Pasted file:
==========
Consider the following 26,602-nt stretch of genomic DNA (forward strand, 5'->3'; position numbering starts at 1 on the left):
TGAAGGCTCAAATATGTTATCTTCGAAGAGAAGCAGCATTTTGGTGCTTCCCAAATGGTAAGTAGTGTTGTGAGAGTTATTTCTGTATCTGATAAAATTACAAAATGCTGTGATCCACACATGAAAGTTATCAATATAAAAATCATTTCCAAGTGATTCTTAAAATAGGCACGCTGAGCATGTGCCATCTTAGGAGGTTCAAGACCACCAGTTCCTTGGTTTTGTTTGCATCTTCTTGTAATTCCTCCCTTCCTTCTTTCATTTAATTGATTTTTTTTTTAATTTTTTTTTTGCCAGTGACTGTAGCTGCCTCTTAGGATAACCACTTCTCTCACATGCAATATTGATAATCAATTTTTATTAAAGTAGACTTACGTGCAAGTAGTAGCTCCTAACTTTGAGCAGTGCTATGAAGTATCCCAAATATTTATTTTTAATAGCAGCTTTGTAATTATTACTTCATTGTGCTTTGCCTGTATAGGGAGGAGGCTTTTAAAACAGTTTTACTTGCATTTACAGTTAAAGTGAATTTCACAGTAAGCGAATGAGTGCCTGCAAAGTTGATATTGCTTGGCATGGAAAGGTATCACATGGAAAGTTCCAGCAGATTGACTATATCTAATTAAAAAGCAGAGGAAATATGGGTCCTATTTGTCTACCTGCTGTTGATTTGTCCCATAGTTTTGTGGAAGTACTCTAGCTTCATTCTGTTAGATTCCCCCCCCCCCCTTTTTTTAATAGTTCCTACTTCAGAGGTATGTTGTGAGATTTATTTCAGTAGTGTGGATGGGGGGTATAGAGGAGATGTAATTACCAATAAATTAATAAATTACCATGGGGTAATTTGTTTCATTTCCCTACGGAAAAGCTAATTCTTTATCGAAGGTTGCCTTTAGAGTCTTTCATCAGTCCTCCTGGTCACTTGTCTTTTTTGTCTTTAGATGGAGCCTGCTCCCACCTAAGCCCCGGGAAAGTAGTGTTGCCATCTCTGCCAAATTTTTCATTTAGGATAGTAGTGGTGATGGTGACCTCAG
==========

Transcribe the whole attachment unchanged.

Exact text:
Consider the following 26,602-nt stretch of genomic DNA (forward strand, 5'->3'; position numbering starts at 1 on the left):
TGAAGGCTCAAATATGTTATCTTCGAAGAGAAGCAGCATTTTGGTGCTTCCCAAATGGTAAGTAGTGTTGTGAGAGTTATTTCTGTATCTGATAAAATTACAAAATGCTGTGATCCACACATGAAAGTTATCAATATAAAAATCATTTCCAAGTGATTCTTAAAATAGGCACGCTGAGCATGTGCCATCTTAGGAGGTTCAAGACCACCAGTTCCTTGGTTTTGTTTGCATCTTCTTGTAATTCCTCCCTTCCTTCTTTCATTTAATTGATTTTTTTTTTAATTTTTTTTTTGCCAGTGACTGTAGCTGCCTCTTAGGATAACCACTTCTCTCACATGCAATATTGATAATCAATTTTTATTAAAGTAGACTTACGTGCAAGTAGTAGCTCCTAACTTTGAGCAGTGCTATGAAGTATCCCAAATATTTATTTTTAATAGCAGCTTTGTAATTATTACTTCATTGTGCTTTGCCTGTATAGGGAGGAGGCTTTTAAAACAGTTTTACTTGCATTTACAGTTAAAGTGAATTTCACAGTAAGCGAATGAGTGCCTGCAAAGTTGATATTGCTTGGCATGGAAAGGTATCACATGGAAAGTTCCAGCAGATTGACTATATCTAATTAAAAAGCAGAGGAAATATGGGTCCTATTTGTCTACCTGCTGTTGATTTGTCCCATAGTTTTGTGGAAGTACTCTAGCTTCATTCTGTTAGATTCCCCCCCCCCCCTTTTTTTAATAGTTCCTACTTCAGAGGTATGTTGTGAGATTTATTTCAGTAGTGTGGATGGGGGGTATAGAGGAGATGTAATTACCAATAAATTAATAAATTACCATGGGGTAATTTGTTTCATTTCCCTACGGAAAAGCTAATTCTTTATCGAAGGTTGCCTTTAGAGTCTTTCATCAGTCCTCCTGGTCACTTGTCTTTTTTGTCTTTAGATGGAGCCTGCTCCCACCTAAGCCCCGGGAAAGTAGTGTTGCCATCTCTGCCAAATTTTTCATTTAGGATAGTAGTGGTGATGGTGACCTCAG